Many Labourites were pacifists, believing that peace was essential for (socialist) progress, and the party’s leader, James Ramsay MacDonald, resigned in opposition to World War I. Yet war proved a catalyst for raising Labour’s profile, giving those MPs who entered the 1915-18 coalition government their first taste of ministerial office. When the Liberal Party collapsed in 1922, Labour stepped from its shadow and took its place as the major alternative to Conservatism. It had transformed from the turn-of-the-century pressure group into a serious party with, since 1918, a new constitution and organization. Local constituency parties now allowed individual membership as well as the affiliation of unions and socialist parties. And Labour formally adopted a socialist policy of “common ownership of the means of production” (i.e., nationalization of industry). This so-called Clause Four drew little comment at the time but became a touchstone of party principle that was to cause much hand-wringing in the future.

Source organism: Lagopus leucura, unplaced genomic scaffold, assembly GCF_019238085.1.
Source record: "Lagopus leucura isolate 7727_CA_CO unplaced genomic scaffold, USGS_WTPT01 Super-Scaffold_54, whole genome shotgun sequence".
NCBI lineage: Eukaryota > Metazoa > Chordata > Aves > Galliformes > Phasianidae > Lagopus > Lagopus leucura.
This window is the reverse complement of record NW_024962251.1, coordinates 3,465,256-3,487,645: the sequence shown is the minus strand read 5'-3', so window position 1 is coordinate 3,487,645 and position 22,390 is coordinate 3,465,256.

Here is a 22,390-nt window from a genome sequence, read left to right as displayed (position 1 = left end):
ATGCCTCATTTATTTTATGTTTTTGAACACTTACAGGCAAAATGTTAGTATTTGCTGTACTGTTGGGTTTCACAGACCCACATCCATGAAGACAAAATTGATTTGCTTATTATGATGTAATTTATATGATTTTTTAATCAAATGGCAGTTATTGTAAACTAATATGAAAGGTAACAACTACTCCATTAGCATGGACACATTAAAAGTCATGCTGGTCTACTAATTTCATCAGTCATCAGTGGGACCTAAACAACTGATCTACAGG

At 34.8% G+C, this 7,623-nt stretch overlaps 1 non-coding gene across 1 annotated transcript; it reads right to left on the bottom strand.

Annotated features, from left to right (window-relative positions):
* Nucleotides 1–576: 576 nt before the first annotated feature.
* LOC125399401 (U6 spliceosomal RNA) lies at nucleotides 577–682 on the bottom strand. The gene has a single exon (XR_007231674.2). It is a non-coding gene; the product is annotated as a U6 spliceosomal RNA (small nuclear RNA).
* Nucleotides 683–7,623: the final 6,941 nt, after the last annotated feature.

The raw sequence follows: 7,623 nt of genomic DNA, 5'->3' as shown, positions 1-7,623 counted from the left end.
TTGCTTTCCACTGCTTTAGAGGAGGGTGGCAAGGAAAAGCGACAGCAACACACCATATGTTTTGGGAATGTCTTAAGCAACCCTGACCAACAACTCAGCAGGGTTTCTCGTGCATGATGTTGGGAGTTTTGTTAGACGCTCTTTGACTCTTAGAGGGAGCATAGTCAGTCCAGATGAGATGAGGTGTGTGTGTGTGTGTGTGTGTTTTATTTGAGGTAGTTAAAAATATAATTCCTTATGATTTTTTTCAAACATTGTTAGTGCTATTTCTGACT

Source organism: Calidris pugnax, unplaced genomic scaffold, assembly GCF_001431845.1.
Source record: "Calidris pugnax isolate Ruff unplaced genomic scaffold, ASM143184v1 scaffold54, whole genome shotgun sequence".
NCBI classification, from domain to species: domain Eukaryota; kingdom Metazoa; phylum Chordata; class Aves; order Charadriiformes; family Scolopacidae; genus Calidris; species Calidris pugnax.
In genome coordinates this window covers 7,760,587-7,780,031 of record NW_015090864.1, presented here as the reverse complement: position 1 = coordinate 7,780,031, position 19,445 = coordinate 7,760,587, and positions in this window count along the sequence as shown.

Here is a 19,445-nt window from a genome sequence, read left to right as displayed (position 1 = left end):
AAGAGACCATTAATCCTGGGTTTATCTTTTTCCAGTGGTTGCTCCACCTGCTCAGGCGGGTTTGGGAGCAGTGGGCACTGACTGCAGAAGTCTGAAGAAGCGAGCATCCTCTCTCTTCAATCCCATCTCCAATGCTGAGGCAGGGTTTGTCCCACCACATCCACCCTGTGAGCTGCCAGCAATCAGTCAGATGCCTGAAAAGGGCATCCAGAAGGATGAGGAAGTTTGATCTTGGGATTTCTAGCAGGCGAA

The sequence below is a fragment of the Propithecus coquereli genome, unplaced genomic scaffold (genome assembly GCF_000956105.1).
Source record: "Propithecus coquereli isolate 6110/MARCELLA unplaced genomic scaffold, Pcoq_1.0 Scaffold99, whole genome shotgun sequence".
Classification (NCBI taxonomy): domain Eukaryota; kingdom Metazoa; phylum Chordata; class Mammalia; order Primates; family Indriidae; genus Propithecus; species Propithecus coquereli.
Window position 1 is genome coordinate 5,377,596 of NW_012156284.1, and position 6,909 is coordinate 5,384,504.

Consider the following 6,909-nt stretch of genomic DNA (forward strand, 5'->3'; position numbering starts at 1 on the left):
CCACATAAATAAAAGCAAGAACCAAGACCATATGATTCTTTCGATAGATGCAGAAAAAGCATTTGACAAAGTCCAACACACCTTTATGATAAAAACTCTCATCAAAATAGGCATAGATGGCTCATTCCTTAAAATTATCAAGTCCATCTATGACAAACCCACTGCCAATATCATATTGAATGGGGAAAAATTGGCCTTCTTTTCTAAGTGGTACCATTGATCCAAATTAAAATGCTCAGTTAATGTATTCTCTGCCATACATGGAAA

In 1924 Labour briefly formed a minority government under its returned leader, Ramsay MacDonald. But the 1920s also brought two major threats to its growing popularity. The first was union militancy and strikes, culminating in the 1926 General Strike, all of which led to distrust of Labour and its connections with the unions. In fact, the Labour leadership was horrified by events. The second was the “Red Scare.” At a time of Bolshevik revolution in Russia and spreading communism, sections of the general public were wary of British socialism.